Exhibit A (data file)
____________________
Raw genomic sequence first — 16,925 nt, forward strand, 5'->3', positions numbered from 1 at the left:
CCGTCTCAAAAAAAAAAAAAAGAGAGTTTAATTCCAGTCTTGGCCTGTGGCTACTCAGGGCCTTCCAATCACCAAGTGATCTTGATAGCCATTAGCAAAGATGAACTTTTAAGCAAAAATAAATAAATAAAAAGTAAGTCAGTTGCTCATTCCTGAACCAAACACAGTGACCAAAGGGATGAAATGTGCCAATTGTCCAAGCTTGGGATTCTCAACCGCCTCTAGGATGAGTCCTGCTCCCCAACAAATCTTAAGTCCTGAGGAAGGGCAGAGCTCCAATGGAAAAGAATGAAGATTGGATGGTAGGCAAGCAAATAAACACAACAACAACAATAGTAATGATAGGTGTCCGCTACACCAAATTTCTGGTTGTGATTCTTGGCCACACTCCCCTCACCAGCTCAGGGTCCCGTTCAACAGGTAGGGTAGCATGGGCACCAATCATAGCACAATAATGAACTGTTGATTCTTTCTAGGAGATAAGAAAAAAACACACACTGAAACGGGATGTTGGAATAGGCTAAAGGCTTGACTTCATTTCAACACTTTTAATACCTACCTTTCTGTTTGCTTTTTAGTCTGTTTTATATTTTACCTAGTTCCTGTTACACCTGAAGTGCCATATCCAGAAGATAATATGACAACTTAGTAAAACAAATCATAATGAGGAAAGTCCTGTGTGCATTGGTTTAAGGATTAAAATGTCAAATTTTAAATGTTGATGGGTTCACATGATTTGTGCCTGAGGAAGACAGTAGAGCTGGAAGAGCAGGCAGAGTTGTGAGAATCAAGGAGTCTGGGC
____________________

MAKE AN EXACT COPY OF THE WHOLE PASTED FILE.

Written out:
Raw genomic sequence first — 16,925 nt, forward strand, 5'->3', positions numbered from 1 at the left:
CCGTCTCAAAAAAAAAAAAAAGAGAGTTTAATTCCAGTCTTGGCCTGTGGCTACTCAGGGCCTTCCAATCACCAAGTGATCTTGATAGCCATTAGCAAAGATGAACTTTTAAGCAAAAATAAATAAATAAAAAGTAAGTCAGTTGCTCATTCCTGAACCAAACACAGTGACCAAAGGGATGAAATGTGCCAATTGTCCAAGCTTGGGATTCTCAACCGCCTCTAGGATGAGTCCTGCTCCCCAACAAATCTTAAGTCCTGAGGAAGGGCAGAGCTCCAATGGAAAAGAATGAAGATTGGATGGTAGGCAAGCAAATAAACACAACAACAACAATAGTAATGATAGGTGTCCGCTACACCAAATTTCTGGTTGTGATTCTTGGCCACACTCCCCTCACCAGCTCAGGGTCCCGTTCAACAGGTAGGGTAGCATGGGCACCAATCATAGCACAATAATGAACTGTTGATTCTTTCTAGGAGATAAGAAAAAAACACACACTGAAACGGGATGTTGGAATAGGCTAAAGGCTTGACTTCATTTCAACACTTTTAATACCTACCTTTCTGTTTGCTTTTTAGTCTGTTTTATATTTTACCTAGTTCCTGTTACACCTGAAGTGCCATATCCAGAAGATAATATGACAACTTAGTAAAACAAATCATAATGAGGAAAGTCCTGTGTGCATTGGTTTAAGGATTAAAATGTCAAATTTTAAATGTTGATGGGTTCACATGATTTGTGCCTGAGGAAGACAGTAGAGCTGGAAGAGCAGGCAGAGTTGTGAGAATCAAGGAGTCTGGGC